If a person fails to live up to a contractual obligation, he or she may be in breach of contract. The circumstances surrounding the breach may determine what type of relief a person or entity might be entitled to. Let’s take a look at the different types of breaches that may occur and how to prove that one took place.
The different types of contract breaches
If a party to a contract failed to deliver a good or service by the date specified in the document, it will likely be referred to as a minor breach. However, in the event that a good or service was not delivered at all, it would likely be seen as a material breach. In some cases, a lawsuit may be filed because of an anticipated breach of contract. This occurs when one party to a deal states ahead of time that it can’t or won’t live up to its obligations.
How to show a breach occurred
A plaintiff who claims that a contract was breached must first show that the contract was valid. Generally speaking, deals are easier to enforce when their terms are put into writing, and a written contract is typically required if it involves goods worth more than $500 or if the deal lasts for a year or more. A deal may be null and void if it was signed under duress or if was otherwise created in bad faith.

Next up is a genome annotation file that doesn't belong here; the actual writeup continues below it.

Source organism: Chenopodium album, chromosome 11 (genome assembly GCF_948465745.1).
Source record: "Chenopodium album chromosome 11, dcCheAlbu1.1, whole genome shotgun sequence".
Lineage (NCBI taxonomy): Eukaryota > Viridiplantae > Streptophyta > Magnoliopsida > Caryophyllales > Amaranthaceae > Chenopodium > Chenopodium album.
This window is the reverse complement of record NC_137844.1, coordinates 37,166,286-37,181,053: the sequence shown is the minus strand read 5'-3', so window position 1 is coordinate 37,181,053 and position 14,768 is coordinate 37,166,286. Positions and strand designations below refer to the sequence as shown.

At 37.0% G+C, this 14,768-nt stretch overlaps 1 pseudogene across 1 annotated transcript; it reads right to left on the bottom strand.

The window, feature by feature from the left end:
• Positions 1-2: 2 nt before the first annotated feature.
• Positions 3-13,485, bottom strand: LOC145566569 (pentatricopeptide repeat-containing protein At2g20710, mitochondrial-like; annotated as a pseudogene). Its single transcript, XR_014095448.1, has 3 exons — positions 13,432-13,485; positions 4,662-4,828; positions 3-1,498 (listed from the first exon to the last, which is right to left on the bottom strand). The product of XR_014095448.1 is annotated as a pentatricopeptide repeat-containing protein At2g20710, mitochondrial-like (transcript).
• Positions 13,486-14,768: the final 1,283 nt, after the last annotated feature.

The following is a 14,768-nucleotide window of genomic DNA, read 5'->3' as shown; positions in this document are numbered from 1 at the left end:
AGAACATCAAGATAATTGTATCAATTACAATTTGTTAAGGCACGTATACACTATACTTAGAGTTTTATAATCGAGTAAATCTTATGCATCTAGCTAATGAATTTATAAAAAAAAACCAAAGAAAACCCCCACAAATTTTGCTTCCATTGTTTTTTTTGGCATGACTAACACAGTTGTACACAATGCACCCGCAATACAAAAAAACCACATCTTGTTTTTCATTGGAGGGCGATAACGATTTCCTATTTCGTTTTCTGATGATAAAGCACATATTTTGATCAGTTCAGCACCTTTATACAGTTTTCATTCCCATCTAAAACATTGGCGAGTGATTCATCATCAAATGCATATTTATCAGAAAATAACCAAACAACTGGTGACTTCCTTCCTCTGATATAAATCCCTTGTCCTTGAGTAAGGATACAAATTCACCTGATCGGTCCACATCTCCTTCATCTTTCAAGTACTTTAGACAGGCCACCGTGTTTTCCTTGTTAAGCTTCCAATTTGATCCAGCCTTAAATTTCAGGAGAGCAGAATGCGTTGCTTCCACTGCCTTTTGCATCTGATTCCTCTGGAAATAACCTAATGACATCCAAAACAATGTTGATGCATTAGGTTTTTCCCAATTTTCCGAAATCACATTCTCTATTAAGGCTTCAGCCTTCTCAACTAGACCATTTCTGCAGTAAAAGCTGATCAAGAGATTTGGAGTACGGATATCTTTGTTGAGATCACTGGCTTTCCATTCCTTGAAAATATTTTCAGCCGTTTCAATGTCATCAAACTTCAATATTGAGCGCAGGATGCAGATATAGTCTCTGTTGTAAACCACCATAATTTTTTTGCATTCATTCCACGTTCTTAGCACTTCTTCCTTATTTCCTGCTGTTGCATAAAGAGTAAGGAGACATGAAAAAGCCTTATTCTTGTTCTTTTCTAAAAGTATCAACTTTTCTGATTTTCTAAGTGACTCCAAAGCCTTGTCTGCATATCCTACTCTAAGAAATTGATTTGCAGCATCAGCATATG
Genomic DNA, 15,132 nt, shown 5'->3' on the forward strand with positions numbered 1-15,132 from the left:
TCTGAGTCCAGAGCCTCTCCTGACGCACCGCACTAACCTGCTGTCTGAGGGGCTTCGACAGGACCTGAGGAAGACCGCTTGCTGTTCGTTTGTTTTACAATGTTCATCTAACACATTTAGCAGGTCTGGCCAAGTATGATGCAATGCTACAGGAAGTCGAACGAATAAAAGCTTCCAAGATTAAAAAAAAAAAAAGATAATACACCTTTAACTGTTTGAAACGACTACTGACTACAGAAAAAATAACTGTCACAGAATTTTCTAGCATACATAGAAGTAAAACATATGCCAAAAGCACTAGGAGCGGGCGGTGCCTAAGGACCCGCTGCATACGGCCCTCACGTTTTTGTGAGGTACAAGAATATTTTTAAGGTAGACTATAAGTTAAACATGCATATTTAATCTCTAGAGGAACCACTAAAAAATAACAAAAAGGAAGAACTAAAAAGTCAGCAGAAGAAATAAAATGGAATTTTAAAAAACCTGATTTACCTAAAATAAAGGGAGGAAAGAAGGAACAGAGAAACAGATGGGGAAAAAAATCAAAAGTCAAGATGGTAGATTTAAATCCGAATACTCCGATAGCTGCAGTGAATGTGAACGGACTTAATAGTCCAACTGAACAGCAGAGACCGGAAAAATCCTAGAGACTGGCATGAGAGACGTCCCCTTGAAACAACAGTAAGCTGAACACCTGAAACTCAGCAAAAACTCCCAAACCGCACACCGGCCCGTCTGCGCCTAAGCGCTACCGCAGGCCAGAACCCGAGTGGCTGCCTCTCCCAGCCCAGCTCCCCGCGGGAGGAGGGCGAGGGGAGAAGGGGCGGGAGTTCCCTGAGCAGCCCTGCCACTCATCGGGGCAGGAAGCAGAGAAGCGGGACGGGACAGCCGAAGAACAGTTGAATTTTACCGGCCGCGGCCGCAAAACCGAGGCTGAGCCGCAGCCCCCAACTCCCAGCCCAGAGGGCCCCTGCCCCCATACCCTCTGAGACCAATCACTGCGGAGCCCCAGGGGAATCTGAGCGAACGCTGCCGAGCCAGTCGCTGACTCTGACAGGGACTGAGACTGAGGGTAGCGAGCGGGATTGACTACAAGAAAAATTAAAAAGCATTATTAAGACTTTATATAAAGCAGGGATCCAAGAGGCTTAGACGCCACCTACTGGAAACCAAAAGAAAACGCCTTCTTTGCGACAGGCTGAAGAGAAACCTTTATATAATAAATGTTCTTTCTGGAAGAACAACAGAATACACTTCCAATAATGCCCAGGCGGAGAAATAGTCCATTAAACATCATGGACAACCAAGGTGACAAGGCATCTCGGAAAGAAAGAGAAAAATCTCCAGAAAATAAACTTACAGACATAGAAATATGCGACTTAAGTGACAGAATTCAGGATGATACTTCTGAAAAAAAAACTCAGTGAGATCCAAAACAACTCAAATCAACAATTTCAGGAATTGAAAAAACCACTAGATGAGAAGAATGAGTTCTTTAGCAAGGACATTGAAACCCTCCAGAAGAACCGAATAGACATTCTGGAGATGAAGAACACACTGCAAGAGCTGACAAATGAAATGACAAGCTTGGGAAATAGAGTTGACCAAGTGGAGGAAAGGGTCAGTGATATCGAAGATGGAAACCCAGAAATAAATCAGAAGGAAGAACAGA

A contract dispute may result in spending significant time in court and significant amounts of money on legal and other fees. It may also strain important relationships with friends, colleagues or anyone else who is involved in the dispute. If you have a contract dispute, a business law attorney may be able to help you resolve the matter in a timely and amicable manner.
Also, if you consult a business law attorney before entering into a contract, terms can be added to the contract which may minimize the chance of a dispute, and give you a stronger position if a dispute does arise.